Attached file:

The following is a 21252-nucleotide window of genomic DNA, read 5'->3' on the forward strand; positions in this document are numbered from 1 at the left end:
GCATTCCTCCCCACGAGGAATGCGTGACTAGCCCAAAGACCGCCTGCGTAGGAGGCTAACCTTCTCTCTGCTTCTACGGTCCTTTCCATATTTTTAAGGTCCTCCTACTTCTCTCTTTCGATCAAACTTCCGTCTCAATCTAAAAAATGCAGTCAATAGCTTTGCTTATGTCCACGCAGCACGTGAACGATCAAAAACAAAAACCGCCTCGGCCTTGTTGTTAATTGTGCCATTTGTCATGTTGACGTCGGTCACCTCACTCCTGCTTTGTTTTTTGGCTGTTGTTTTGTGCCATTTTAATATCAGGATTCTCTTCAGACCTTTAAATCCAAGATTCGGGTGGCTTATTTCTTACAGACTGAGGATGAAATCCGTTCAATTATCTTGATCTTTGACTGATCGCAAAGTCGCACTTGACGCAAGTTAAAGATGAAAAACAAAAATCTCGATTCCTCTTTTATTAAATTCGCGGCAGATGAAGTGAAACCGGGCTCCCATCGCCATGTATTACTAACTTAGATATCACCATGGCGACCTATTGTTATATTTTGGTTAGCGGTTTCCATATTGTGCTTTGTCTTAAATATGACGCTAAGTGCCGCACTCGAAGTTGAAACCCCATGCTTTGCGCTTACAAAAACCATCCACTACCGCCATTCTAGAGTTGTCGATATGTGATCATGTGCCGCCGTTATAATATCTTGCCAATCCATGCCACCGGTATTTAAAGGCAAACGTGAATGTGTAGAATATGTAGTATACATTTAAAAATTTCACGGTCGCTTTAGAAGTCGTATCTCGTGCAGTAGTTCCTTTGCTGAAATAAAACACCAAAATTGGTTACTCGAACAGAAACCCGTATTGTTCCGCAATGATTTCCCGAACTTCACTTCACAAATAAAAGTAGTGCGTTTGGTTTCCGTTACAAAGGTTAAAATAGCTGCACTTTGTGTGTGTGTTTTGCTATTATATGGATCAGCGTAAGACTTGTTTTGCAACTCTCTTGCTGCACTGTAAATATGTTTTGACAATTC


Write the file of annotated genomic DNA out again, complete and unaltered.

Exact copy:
The following is a 21252-nucleotide window of genomic DNA, read 5'->3' on the forward strand; positions in this document are numbered from 1 at the left end:
GCATTCCTCCCCACGAGGAATGCGTGACTAGCCCAAAGACCGCCTGCGTAGGAGGCTAACCTTCTCTCTGCTTCTACGGTCCTTTCCATATTTTTAAGGTCCTCCTACTTCTCTCTTTCGATCAAACTTCCGTCTCAATCTAAAAAATGCAGTCAATAGCTTTGCTTATGTCCACGCAGCACGTGAACGATCAAAAACAAAAACCGCCTCGGCCTTGTTGTTAATTGTGCCATTTGTCATGTTGACGTCGGTCACCTCACTCCTGCTTTGTTTTTTGGCTGTTGTTTTGTGCCATTTTAATATCAGGATTCTCTTCAGACCTTTAAATCCAAGATTCGGGTGGCTTATTTCTTACAGACTGAGGATGAAATCCGTTCAATTATCTTGATCTTTGACTGATCGCAAAGTCGCACTTGACGCAAGTTAAAGATGAAAAACAAAAATCTCGATTCCTCTTTTATTAAATTCGCGGCAGATGAAGTGAAACCGGGCTCCCATCGCCATGTATTACTAACTTAGATATCACCATGGCGACCTATTGTTATATTTTGGTTAGCGGTTTCCATATTGTGCTTTGTCTTAAATATGACGCTAAGTGCCGCACTCGAAGTTGAAACCCCATGCTTTGCGCTTACAAAAACCATCCACTACCGCCATTCTAGAGTTGTCGATATGTGATCATGTGCCGCCGTTATAATATCTTGCCAATCCATGCCACCGGTATTTAAAGGCAAACGTGAATGTGTAGAATATGTAGTATACATTTAAAAATTTCACGGTCGCTTTAGAAGTCGTATCTCGTGCAGTAGTTCCTTTGCTGAAATAAAACACCAAAATTGGTTACTCGAACAGAAACCCGTATTGTTCCGCAATGATTTCCCGAACTTCACTTCACAAATAAAAGTAGTGCGTTTGGTTTCCGTTACAAAGGTTAAAATAGCTGCACTTTGTGTGTGTGTTTTGCTATTATATGGATCAGCGTAAGACTTGTTTTGCAACTCTCTTGCTGCACTGTAAATATGTTTTGACAATTC